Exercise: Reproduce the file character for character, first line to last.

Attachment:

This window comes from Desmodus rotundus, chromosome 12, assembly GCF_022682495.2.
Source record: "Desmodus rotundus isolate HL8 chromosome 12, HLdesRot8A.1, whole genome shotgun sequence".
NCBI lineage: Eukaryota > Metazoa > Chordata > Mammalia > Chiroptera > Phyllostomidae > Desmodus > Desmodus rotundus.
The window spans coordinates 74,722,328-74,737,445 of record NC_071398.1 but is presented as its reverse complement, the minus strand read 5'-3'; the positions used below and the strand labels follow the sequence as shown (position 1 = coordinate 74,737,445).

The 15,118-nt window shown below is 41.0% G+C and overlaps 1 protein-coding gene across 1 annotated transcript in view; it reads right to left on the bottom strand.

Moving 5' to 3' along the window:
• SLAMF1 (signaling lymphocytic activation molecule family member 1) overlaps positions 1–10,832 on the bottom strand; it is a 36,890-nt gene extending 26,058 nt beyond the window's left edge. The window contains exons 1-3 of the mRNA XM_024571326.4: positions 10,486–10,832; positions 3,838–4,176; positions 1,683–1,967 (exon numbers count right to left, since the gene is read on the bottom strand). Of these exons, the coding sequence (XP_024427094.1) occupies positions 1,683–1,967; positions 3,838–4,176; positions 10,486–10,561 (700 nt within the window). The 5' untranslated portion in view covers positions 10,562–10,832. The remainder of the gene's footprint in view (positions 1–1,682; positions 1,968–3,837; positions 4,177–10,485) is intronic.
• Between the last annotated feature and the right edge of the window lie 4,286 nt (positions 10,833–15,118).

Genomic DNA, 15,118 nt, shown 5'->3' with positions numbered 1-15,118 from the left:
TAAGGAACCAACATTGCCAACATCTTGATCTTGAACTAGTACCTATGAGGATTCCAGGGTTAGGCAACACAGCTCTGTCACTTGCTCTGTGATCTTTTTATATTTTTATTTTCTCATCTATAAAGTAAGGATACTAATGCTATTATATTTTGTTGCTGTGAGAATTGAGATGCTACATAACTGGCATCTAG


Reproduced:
This window comes from Desmodus rotundus, chromosome 12, assembly GCF_022682495.2.
Source record: "Desmodus rotundus isolate HL8 chromosome 12, HLdesRot8A.1, whole genome shotgun sequence".
NCBI lineage: Eukaryota > Metazoa > Chordata > Mammalia > Chiroptera > Phyllostomidae > Desmodus > Desmodus rotundus.
The window spans coordinates 74,722,328-74,737,445 of record NC_071398.1 but is presented as its reverse complement, the minus strand read 5'-3'; the positions used below and the strand labels follow the sequence as shown (position 1 = coordinate 74,737,445).

The 15,118-nt window shown below is 41.0% G+C and overlaps 1 protein-coding gene across 1 annotated transcript in view; it reads right to left on the bottom strand.

Moving 5' to 3' along the window:
• SLAMF1 (signaling lymphocytic activation molecule family member 1) overlaps positions 1–10,832 on the bottom strand; it is a 36,890-nt gene extending 26,058 nt beyond the window's left edge. The window contains exons 1-3 of the mRNA XM_024571326.4: positions 10,486–10,832; positions 3,838–4,176; positions 1,683–1,967 (exon numbers count right to left, since the gene is read on the bottom strand). Of these exons, the coding sequence (XP_024427094.1) occupies positions 1,683–1,967; positions 3,838–4,176; positions 10,486–10,561 (700 nt within the window). The 5' untranslated portion in view covers positions 10,562–10,832. The remainder of the gene's footprint in view (positions 1–1,682; positions 1,968–3,837; positions 4,177–10,485) is intronic.
• Between the last annotated feature and the right edge of the window lie 4,286 nt (positions 10,833–15,118).

Genomic DNA, 15,118 nt, shown 5'->3' with positions numbered 1-15,118 from the left:
TAAGGAACCAACATTGCCAACATCTTGATCTTGAACTAGTACCTATGAGGATTCCAGGGTTAGGCAACACAGCTCTGTCACTTGCTCTGTGATCTTTTTATATTTTTATTTTCTCATCTATAAAGTAAGGATACTAATGCTATTATATTTTGTTGCTGTGAGAATTGAGATGCTACATAACTGGCATCTAG